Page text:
Definitions

from The American Heritage® Dictionary of the English Language, 5th Edition.

  • noun A state of restlessness or uneasiness; disquietude.

from The Century Dictionary.

  • noun Lack of quietude or tranquillity; restlessness of manner or feeling; unrest.
  • noun Disturbance of mind or body; a feeling of uneasiness or apprehension; disquietude.

from the GNU version of the Collaborative International Dictionary of English.

  • noun Disturbed state; uneasiness either of body or mind; restlessness; disquietude.

from Wiktionary, Creative Commons Attribution/Share-Alike License.

  • noun A condition of being restless, uneasy or nervous

from WordNet 3.0 Copyright 2006 by Princeton University. All rights reserved.

  • noun feelings of anxiety that make you tense and irritable

Etymologies

from The American Heritage® Dictionary of the English Language, 4th Edition

[Middle English, disturbance, from Late Latin inquiētūdō, restlessness, from Latin inquiētus, restless : in-, not; see in– + quiētus, quiet; see quiet.]

Examples

  • What added to our inquietude was the circumstance that two-thirds of our original number were now waiting for us in Paris, and clinging, as we now did most painfully, to any addition to our melancholy remnant, this division, with the tameless impassable ocean between, struck us with affright.

    The Last Man

  • What added to our inquietude was the circumstance that two-thirds of our original number were now waiting for us in Paris, and clinging, as we now did most painfully, to any addition to our melancholy remnant, this division, with the tameless impassable ocean between, struck us with affright.

    III.4

  • What added to our inquietude was the circumstance that two-thirds of our original number were now waiting for us in Paris, and clinging, as we now did most painfully, to any addition to our melancholy remnant, this division, with the tameless impassable ocean between, struck us with affright.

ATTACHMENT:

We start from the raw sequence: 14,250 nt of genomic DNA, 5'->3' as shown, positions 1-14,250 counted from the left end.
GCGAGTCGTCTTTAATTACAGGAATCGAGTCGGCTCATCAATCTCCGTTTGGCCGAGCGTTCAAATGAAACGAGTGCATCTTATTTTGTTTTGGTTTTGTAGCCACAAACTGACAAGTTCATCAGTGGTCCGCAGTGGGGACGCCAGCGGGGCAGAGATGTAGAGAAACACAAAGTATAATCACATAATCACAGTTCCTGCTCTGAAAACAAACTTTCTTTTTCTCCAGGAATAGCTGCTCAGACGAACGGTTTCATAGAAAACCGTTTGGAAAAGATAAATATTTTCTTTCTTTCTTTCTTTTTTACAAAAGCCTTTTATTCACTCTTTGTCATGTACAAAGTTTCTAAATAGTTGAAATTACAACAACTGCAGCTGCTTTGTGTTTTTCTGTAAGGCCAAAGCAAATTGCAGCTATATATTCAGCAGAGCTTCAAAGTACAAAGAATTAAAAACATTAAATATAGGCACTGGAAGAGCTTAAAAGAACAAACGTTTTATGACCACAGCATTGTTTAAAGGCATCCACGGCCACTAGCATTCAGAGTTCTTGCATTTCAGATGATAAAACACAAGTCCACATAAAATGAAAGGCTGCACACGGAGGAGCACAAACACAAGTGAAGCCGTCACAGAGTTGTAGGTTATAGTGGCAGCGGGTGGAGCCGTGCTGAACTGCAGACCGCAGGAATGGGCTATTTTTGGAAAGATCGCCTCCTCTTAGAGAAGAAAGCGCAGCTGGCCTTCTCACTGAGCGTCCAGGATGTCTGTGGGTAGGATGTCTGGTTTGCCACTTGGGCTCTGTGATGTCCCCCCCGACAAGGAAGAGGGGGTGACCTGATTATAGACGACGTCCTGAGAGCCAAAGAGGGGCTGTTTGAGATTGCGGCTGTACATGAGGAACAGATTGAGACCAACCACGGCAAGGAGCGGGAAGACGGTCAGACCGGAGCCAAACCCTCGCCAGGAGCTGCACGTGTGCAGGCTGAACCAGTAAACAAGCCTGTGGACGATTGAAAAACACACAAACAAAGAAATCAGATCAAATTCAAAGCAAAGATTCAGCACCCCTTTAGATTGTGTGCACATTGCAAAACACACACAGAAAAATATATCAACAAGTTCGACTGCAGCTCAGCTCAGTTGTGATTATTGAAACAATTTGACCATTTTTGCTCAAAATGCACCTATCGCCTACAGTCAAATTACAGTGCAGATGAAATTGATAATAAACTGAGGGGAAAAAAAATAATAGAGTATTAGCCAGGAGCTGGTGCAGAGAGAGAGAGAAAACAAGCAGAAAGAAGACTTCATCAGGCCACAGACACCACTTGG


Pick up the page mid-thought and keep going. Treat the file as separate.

The Last Man

  • What added to our inquietude was the circumstance that two-thirds of our original number were now waiting for us in Paris, and clinging, as we now did most painfully, to any addition to our melancholy remnant, this division, with the tameless impassable ocean between, struck us with affright.

    The Last Man

  • But his inquietude was the offspring of love; and his wariness and caution originated in the docility of his mind, and his anxious attachment to innocence and spotless rectitude.

    Imogen A Pastoral Romance

  • Still, as I urged our leaving Ireland with such inquietude and impatience, my father thought it best to yield.

    Chapter 21

  • The new president referred to only one issue facing Congress: how far “an exercise of the occasional power delegated by the Fifth article of the Constitution” was expedient at the present time due to the objections made to the Constitution and “the degree of inquietude which has given birth to them.”

    Ratification

  • The new president referred to only one issue facing Congress: how far “an exercise of the occasional power delegated by the Fifth article of the Constitution” was expedient at the present time due to the objections made to the Constitution and “the degree of inquietude which has given birth to them.”

    Ratification

  • Slavic peoples get their physical characteristics from potatoes, their smoldering inquietude from radishes, their seriousness from beets.

    La insistencia de Jürgen Fauth

  • The new president referred to only one issue facing Congress: how far “an exercise of the occasional power delegated by the Fifth article of the Constitution” was expedient at the present time due to the objections made to the Constitution and “the degree of inquietude which has given birth to them.”

    Ratification

Comments

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  • An anagram of "unique diet" which may also cause it.

    December 10, 2007